The Israeli–Palestinian relation has been full of ongoing turmoil. The conflict is wide-ranging, and the term is also used in reference to the earlier phases of the same conflict, between Jewish and Zionist yishuv and the majority Arab population living in Palestine under Ottoman or British rule. It forms part of the wider, and generally earlier, Arab–Israeli conflict. The remaining key issues are: mutual recognition, borders, security, water rights, control of Jerusalem, Israeli settlements, Palestinian freedom of movement and legalities concerning refugees. The violence resulting from the conflict has prompted international actions, as well as other security and human rights concerns, both within and between both sides, and internationally.
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Many attempts have been made to broker a two-state solution, which would entail the creation of an independent Palestinian state alongside an independent Jewish state or next to the State of Israel (after Israel's establishment in 1948). As recently as 2007, a majority of both Israelis and Palestinians, according to a number of polls, prefer the two-state solution over any other solution as a means of resolving the conflict. Moreover, a considerable majority of the Jewish public sees the Palestinians' demand for an independent state as just, and thinks Israel can agree to the establishment of such a state. A majority of Palestinians and Israelis view the West Bank and Gaza Strip as an acceptable location of the hypothetical Palestinian state in a two-state solution. However, there are significant areas of disagreement over the shape of any final agreement and also regarding the level of credibility each side sees in the other in upholding basic commitments. An alternative is the one-state or binational solution, whereby all of Israel, the Gaza Strip, and West Bank would become a bi-national state with equal rights for all.
Within Israeli and Palestinian society, the conflict generates a wide variety of views and opinions. This highlights the deep divisions which exist not only between Israelis and Palestinians, but also within each society.
A hallmark of the conflict has been the level of violence witnessed for virtually its entire duration. Fighting has been conducted by regular armies, paramilitary groups, terror cells and individuals. Casualties have not been restricted to the military, with a large number of fatalities in civilian population on both sides.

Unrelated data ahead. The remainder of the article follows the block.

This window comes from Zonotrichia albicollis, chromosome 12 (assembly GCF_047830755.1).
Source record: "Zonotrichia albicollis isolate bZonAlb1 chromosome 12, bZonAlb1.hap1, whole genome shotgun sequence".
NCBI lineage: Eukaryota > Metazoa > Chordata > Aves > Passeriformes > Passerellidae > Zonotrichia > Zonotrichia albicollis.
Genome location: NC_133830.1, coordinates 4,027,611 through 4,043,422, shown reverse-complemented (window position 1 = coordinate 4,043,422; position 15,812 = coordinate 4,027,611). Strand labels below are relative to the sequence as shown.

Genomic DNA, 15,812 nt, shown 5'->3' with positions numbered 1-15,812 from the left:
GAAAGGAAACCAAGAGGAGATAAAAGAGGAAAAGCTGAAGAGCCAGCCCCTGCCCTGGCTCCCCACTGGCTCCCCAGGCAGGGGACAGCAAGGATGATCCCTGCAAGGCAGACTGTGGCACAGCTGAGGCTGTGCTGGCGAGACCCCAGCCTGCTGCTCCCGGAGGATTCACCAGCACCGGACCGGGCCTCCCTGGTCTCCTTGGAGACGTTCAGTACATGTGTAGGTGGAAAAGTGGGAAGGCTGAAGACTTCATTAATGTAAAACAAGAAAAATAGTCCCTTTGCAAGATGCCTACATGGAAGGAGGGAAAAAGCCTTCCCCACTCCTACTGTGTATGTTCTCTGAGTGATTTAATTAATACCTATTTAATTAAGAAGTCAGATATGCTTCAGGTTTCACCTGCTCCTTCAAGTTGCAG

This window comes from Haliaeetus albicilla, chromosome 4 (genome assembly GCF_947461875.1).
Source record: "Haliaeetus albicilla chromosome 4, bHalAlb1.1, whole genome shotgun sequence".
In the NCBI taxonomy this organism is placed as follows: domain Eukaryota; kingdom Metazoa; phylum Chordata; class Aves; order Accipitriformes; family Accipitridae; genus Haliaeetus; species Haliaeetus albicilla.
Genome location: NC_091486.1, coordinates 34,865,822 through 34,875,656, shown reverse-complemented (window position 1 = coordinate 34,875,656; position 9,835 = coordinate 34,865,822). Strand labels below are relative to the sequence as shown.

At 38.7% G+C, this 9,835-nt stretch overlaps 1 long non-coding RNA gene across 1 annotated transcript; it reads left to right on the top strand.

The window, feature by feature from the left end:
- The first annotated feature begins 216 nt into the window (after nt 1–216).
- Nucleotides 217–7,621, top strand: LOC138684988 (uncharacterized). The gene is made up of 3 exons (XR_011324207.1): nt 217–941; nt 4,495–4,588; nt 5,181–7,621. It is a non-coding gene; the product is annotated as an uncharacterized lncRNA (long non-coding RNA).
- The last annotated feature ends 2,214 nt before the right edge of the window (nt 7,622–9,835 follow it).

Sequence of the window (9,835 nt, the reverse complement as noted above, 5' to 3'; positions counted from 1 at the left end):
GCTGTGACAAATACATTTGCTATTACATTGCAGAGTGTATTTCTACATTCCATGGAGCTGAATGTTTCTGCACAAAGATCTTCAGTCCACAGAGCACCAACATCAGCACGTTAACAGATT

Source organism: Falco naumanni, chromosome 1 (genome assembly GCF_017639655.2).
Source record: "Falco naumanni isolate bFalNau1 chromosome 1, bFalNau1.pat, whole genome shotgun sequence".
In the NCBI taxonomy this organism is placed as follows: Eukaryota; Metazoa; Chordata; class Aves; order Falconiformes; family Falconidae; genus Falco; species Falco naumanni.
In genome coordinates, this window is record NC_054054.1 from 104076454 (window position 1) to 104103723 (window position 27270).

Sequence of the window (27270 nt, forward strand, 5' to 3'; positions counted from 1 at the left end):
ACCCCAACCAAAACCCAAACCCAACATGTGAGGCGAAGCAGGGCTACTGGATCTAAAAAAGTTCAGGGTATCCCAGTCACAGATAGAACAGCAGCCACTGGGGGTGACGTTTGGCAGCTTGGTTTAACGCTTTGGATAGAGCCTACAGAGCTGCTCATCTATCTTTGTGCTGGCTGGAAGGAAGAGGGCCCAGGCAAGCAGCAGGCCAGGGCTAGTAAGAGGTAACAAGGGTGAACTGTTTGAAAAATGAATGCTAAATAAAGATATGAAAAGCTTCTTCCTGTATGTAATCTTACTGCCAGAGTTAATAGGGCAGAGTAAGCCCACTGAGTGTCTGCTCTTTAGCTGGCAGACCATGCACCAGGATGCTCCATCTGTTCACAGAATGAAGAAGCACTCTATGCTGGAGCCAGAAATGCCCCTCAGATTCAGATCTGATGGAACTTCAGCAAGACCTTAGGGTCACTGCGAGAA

There are prominent international actors involved in the conflict. The two parties engaged in direct negotiation are the Israeli government, currently led by Benjamin Netanyahu, and the Palestine Liberation Organization (PLO), currently headed by Mahmoud Abbas. The official negotiations are mediated by an international contingent known as the Quartet on the Middle East (the Quartet) represented by a special envoy that consists of the United States, Russia, the European Union, and the United Nations. The Arab League is another important actor, which has proposed an alternative peace plan. Egypt, a founding member of the Arab League, has historically been a key participant.
Since 2003, the Palestinian side has been fractured by conflict between the two major factions: Fatah, the traditionally dominant party, and its later electoral challenger, Hamas. Following Hamas' seizure of power in the Gaza Strip in June 2007, the territory controlled by the Palestinian National Authority (the Palestinian interim government) is split between Fatah in the West Bank, and Hamas in the Gaza Strip. The division of governance between the parties has effectively resulted in the collapse of bipartisan governance of the Palestinian National Authority (PA).
A round of peace negotiations began at Annapolis, Maryland, United States, in November 2007. These talks aimed at having a final resolution by the end of 2008. The parties agree there are six core, or 'final status,' issues which need to be resolved.